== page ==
Shortwhiskers, who had been unusually quiet during the conversation, looked up at the wizard through his thick eyebrows. Brisbane saw an odd and almost angry look in the dwarf’s eyes, and his jaw was set in a way Brisbane had not seen before. It gave him a queer feeling that all was not well and he irrationally found himself wondering why Shortwhiskers’ whiskers were short.

Shortwhiskers spat. “I don’t like the smell of his stone. Let him rot.”

Brisbane was startled at the dwarf’s gruffness and Roundtower ventured a quizzical look at his smaller friend, but Roystnof ignored the tone of his response and simply took the vote as a no.

“Myself,” Roystnof said, “I vote to transform this man back to flesh, so the matter his settled. But I think we should wait until after we have explored the structure. Agreed?”

Brisbane and Roundtower agreed that perhaps that was best but Shortwhiskers only grumbled that he thought it was a bad idea whenever they decided to do it. The party turned their attention upon the stone structure.

It was a twenty foot cube of stone constructed of four great slabs of rock set upright and a fifth placed heavily atop their edges as a roof. The wall facing the approaching party bore an opening, five feet wide and ten feet high, and around this portal were strange glyphs and runes, carved into the rock. Standing this close to the entrance, Brisbane could see a few feet of the stone floor inside the building before the darkness swallowed the sunlight.

Shortwhiskers made a quick circle of the structure and reported no other entrances. The dwarf then stood before the doorway, peered carefully inside, and scanned the interior. He reported nothing warm-blooded inside. Brisbane thought that was odd, but the dwarf had been very specific. Nothing warm-blooded inside.

Roundtower was lightly running his fingertips over the engravings that surrounded the entrance when he cried out.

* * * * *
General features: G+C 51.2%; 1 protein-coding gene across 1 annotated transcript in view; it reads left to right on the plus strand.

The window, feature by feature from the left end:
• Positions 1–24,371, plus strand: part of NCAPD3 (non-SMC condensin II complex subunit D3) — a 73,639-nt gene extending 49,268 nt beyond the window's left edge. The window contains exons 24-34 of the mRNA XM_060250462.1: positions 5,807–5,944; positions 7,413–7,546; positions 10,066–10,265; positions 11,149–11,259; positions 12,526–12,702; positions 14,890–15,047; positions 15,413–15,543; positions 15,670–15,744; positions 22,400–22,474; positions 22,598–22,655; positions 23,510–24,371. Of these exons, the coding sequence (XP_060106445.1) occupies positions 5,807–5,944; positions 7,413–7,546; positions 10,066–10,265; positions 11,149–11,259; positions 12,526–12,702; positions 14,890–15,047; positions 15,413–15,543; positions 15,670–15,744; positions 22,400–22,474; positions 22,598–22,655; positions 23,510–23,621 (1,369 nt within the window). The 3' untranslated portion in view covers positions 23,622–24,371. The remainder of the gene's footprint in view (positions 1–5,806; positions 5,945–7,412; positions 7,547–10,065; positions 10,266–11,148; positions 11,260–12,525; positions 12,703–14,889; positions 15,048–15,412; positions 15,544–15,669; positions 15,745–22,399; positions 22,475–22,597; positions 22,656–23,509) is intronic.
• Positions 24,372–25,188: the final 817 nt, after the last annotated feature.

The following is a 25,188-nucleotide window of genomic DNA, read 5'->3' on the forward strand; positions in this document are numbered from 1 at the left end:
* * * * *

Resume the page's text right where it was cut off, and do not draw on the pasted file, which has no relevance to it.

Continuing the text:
“I know these markings!”

The others gathered around. Roundtower spoke more to himself than to his companions. “I have not seen them used in a long time. They are ancient.”

Brisbane looked closely at the markings. They appeared as no more than meaningless scribbles to him. “What do they mean?”

Roundtower looked about as if noticing his friends for the first time. “They were used in the old worship rites of Grecolus. This one here,” the warrior said, placing his finger on a series of wavy lines crossing a circle, “stands for peace and safe passage for all loyal to Grecolus. The others are more obscure and I do not recall their individual meanings.”

Roundtower looked about at the blank faces of his companions. “Don’t you understand? This is a shrine of some sort. A shrine devoted to Grecolus!” The warrior’s voice was becoming quite agitated.

“And what of this sensation of permeating evil?” Roystnof asked.

Roundtower sobered. “As powerful as ever. That such a terror should inhabit such a holy place…it makes my blood boil. This evil is powerful, and I can still feel its presence.”

Brisbane was wondering how Roundtower could be so certain of this sightless evil when an icy voice croaked from deep inside the small building.

“Just as I can feel the presence of your holy blade, paladin. Come, and I will drown you in your own blood.”

The party froze. Brisbane at first thought he had imagined the words, but now he saw by the fear in the faces of his friends that it had chilled their bones, too. Brisbane had never heard the word ‘paladin’ before, but the voice from the shrine spoke it as a venomous curse.

Roundtower picked up his shield, which he had placed against the building, and tried to enter the shrine. Brisbane stopped him.

“Wait,” Brisbane said, unable to think of a reason. He only knew he was afraid of whatever it was that spoke in that horrible voice.

Roundtower turned harshly to Brisbane, but quickly softened his posture. He gently shrugged Brisbane’s hand off his shoulder. “I have been challenged, Gil. It is now a matter of honor.”

“I feel fear in your heart as well,” the cackling voice cried from the darkness. “I have won half the battle already. Face me, coward!”

Roundtower set his jaw. “And now I have been mocked. I must go.”

“Yes,” Roystnof piped in. “But not alone.”

The wizard brought his hand up in a sweeping gesture and spoke a single magic word. The darkened shrine exploded with bright light, shimmering from no apparent source. Roundtower held his shield before him as he entered. He was closely followed by Shortwhiskers. Before entering himself, Roystnof looked Brisbane in the face for a full second and slowly nodded his head.

This is it, Brisbane saw the wizard’s eyes say. This is forever the end of your peaceful life in Scalt as the son of Otis Parkinson the tavernkeeper. Step through this portal with me and hold onto your sword. For you need only your weapon, your wits, and the magic I have taught you to survive. It is a dangerous place that you go, but take heart, for you are not going alone.

Brisbane followed Roystnof into the shrine.